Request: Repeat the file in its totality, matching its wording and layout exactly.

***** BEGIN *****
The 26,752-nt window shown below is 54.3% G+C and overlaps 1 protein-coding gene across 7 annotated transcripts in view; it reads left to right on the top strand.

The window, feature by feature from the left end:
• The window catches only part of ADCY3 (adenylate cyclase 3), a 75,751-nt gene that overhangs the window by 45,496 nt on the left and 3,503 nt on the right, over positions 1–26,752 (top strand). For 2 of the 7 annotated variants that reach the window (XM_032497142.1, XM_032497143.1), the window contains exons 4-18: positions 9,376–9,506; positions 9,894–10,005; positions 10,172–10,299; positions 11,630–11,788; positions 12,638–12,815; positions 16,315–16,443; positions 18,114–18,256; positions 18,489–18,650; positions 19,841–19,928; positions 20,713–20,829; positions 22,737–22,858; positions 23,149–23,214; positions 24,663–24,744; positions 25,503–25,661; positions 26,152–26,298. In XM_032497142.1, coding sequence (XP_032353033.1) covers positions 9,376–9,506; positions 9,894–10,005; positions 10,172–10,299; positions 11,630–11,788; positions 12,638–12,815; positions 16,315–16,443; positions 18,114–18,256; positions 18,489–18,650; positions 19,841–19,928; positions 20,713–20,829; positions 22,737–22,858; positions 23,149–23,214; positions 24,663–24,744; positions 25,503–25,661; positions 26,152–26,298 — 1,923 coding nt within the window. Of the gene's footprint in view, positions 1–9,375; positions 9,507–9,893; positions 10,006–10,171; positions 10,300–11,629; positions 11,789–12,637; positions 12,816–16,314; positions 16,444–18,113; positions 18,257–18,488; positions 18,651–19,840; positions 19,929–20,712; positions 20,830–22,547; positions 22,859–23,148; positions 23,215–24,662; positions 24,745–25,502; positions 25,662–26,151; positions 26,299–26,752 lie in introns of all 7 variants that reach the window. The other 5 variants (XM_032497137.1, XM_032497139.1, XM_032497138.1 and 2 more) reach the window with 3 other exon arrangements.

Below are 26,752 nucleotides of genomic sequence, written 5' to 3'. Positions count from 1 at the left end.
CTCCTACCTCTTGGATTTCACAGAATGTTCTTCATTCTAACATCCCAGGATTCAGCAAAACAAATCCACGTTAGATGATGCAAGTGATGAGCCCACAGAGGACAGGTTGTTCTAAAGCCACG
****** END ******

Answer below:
The 26,752-nt window shown below is 54.3% G+C and overlaps 1 protein-coding gene across 7 annotated transcripts in view; it reads left to right on the top strand.

The window, feature by feature from the left end:
• The window catches only part of ADCY3 (adenylate cyclase 3), a 75,751-nt gene that overhangs the window by 45,496 nt on the left and 3,503 nt on the right, over positions 1–26,752 (top strand). For 2 of the 7 annotated variants that reach the window (XM_032497142.1, XM_032497143.1), the window contains exons 4-18: positions 9,376–9,506; positions 9,894–10,005; positions 10,172–10,299; positions 11,630–11,788; positions 12,638–12,815; positions 16,315–16,443; positions 18,114–18,256; positions 18,489–18,650; positions 19,841–19,928; positions 20,713–20,829; positions 22,737–22,858; positions 23,149–23,214; positions 24,663–24,744; positions 25,503–25,661; positions 26,152–26,298. In XM_032497142.1, coding sequence (XP_032353033.1) covers positions 9,376–9,506; positions 9,894–10,005; positions 10,172–10,299; positions 11,630–11,788; positions 12,638–12,815; positions 16,315–16,443; positions 18,114–18,256; positions 18,489–18,650; positions 19,841–19,928; positions 20,713–20,829; positions 22,737–22,858; positions 23,149–23,214; positions 24,663–24,744; positions 25,503–25,661; positions 26,152–26,298 — 1,923 coding nt within the window. Of the gene's footprint in view, positions 1–9,375; positions 9,507–9,893; positions 10,006–10,171; positions 10,300–11,629; positions 11,789–12,637; positions 12,816–16,314; positions 16,444–18,113; positions 18,257–18,488; positions 18,651–19,840; positions 19,929–20,712; positions 20,830–22,547; positions 22,859–23,148; positions 23,215–24,662; positions 24,745–25,502; positions 25,662–26,151; positions 26,299–26,752 lie in introns of all 7 variants that reach the window. The other 5 variants (XM_032497137.1, XM_032497139.1, XM_032497138.1 and 2 more) reach the window with 3 other exon arrangements.

Below are 26,752 nucleotides of genomic sequence, written 5' to 3'. Positions count from 1 at the left end.
CTCCTACCTCTTGGATTTCACAGAATGTTCTTCATTCTAACATCCCAGGATTCAGCAAAACAAATCCACGTTAGATGATGCAAGTGATGAGCCCACAGAGGACAGGTTGTTCTAAAGCCACG